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It is well known that the Hilbert transform $H(f)(x)=p.v. \int\frac{f(x-y)}{y}dy$ is bounded on $L^p(\mathbb{R})$ for $p\in(1,\infty)$. I want to consider some variants of $H$.

1) What happens if we intersect absolute value? i.e. Consider $\bar{H}(f)(x)=p.v. \int|\frac{f(x-y)}{y}|dy$. Does $\bar{H}$ make sense and satisfy any boundedness properties?

2) Consider the discrete version of $H$ defined by $H_df(n)=\sum_{m\neq0}\frac{f(n-m)}{m}$. Is $H_d$ bounded on $l^p$ for some $p$? I can't find any reference (textbook or paper) on this seemingly nature operator.

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As for (2), look at Proposition 1.3 of: M. J. Marsden, F. B. Richards, and S. D. Riemenschneider, Cardinal spline interpolation operators on $\ell_p$ data, Indiana Univ. Math. J. 24(1975), 677-689; Erratum, ibid., 25(1976), 919. The result of this is that it is bounded on $\ell_p$ for every $1<p<\infty$.

For (1), I can't give you a proof at the moment, but I think that the discrete version of $\overline{H}$ is not necessarily bounded on $\ell_2$. You can find this in Hardy's book "Inequalities" just before Section 8.13 (it is p.214 in the version I have). He considers the bilinear form $$\sum_{i}\sum_{j\neq i}\frac{x_iy_j}{|i-j|},$$ and shows that for $$x_i = y_i = i^{-1/2}(log\; i)^{-1},\quad i>1$$ and $x_1=y_1=x_2$, the sum in the display is divergent, and so the bilinear form is not $\ell_2\to\ell_2$ bounded. On the other hand, if you take out the absolute value, the corresponding form is bounded, though it is more difficult to show.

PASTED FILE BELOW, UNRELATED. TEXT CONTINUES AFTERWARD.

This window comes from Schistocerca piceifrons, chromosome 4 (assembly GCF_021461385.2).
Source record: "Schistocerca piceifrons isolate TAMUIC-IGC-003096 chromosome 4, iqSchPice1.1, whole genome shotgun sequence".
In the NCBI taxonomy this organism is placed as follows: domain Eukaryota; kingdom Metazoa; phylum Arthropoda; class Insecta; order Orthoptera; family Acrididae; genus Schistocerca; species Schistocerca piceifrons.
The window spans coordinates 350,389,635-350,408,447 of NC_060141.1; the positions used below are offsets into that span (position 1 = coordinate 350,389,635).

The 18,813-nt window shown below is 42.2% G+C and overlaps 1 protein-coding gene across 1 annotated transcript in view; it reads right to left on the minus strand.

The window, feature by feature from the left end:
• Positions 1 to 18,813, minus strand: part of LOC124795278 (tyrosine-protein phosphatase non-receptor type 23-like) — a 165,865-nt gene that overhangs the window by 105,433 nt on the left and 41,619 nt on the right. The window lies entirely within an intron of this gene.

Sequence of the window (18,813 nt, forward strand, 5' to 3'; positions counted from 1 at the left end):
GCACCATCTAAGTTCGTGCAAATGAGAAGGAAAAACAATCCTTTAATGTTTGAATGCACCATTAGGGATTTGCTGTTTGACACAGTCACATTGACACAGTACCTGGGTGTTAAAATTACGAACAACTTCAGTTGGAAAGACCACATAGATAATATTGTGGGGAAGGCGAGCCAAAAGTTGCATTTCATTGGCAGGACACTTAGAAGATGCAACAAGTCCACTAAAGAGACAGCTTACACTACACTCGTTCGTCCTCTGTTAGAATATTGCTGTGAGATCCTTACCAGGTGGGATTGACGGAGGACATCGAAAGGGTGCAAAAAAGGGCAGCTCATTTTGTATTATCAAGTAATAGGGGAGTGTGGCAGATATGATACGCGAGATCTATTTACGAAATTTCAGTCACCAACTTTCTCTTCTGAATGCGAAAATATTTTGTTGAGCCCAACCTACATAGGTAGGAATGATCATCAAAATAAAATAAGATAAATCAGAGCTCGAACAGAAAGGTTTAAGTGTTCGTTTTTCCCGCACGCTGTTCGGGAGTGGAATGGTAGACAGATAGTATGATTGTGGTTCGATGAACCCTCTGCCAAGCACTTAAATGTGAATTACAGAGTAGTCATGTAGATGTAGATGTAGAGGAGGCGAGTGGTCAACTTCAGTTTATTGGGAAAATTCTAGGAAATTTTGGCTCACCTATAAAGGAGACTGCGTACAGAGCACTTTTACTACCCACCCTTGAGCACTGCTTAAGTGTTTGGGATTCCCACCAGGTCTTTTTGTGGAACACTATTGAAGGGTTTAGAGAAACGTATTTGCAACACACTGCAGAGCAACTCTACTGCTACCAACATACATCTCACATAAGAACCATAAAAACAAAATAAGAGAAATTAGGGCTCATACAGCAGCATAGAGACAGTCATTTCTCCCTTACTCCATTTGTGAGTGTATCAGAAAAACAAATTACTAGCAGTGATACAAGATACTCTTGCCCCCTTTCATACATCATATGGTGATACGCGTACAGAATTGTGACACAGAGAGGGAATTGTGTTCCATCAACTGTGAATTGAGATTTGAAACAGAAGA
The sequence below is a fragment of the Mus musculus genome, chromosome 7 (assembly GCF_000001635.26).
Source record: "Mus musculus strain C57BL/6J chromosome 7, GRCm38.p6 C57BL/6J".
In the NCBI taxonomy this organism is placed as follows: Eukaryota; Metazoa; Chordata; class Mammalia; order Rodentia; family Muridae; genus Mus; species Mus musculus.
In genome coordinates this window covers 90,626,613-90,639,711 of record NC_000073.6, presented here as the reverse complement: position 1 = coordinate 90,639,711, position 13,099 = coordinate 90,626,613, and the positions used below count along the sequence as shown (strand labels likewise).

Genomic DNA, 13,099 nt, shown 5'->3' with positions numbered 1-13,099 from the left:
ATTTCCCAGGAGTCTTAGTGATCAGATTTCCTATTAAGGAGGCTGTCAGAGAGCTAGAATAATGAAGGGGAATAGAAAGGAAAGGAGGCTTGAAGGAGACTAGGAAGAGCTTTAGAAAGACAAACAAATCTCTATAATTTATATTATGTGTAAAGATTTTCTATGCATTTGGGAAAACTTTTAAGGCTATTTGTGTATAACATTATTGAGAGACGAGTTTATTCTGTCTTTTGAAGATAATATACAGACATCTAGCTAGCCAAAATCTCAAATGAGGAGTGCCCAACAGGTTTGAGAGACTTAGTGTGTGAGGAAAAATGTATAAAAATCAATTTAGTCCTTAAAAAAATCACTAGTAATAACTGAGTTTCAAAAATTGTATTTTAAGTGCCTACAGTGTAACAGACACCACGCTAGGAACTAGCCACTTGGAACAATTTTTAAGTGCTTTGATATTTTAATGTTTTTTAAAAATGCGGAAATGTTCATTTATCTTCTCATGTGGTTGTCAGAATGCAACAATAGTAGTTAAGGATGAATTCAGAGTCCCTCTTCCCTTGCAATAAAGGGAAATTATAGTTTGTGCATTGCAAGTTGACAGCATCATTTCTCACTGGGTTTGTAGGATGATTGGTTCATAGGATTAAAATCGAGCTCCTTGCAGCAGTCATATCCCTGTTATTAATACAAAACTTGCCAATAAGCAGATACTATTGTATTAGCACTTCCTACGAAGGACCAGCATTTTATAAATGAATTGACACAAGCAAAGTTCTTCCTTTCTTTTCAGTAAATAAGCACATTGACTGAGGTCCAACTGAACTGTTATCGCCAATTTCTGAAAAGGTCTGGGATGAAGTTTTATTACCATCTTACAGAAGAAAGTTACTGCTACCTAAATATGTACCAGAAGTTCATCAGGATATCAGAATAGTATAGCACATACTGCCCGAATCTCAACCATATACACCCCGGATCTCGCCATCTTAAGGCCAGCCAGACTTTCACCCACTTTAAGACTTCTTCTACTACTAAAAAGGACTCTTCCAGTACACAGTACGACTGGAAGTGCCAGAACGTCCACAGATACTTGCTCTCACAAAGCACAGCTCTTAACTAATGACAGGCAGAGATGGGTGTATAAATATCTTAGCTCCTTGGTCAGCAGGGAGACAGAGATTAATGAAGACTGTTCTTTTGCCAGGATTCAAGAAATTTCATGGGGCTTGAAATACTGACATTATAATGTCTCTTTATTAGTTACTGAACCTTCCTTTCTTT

If the discrete version is unbounded, then I would say it is good reason to suspect that the continuous version you mention is unbounded as well.

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  • $\begingroup$ I neglected to mention, if it is not clear, you can do a change of variables in the Hilbert transform to look at is as $p.v.\int\frac{f(y)}{x-y}dy$, and same for the discrete version. $\endgroup$ – Keaton Apr 10 '15 at 22:20
  • $\begingroup$ In the paper you mentioned, the authors only said "the discrete Hilbert transform is bounded" without giving a proof. $\endgroup$ – Tony B Apr 12 '15 at 19:05
  • $\begingroup$ Ah okay, I just copied what I had cited in a paper, I forgot they didn't supply the proof. I don't have access to it at the moment, but do they cite a paper by Marsden and Moreka (I probably have spelled that wrong, and there should be a third author, either Richards or Riemenschneider)? The proof might be in there. If not I will look again on Monday, I know I have seen it before. $\endgroup$ – Keaton Apr 12 '15 at 19:23

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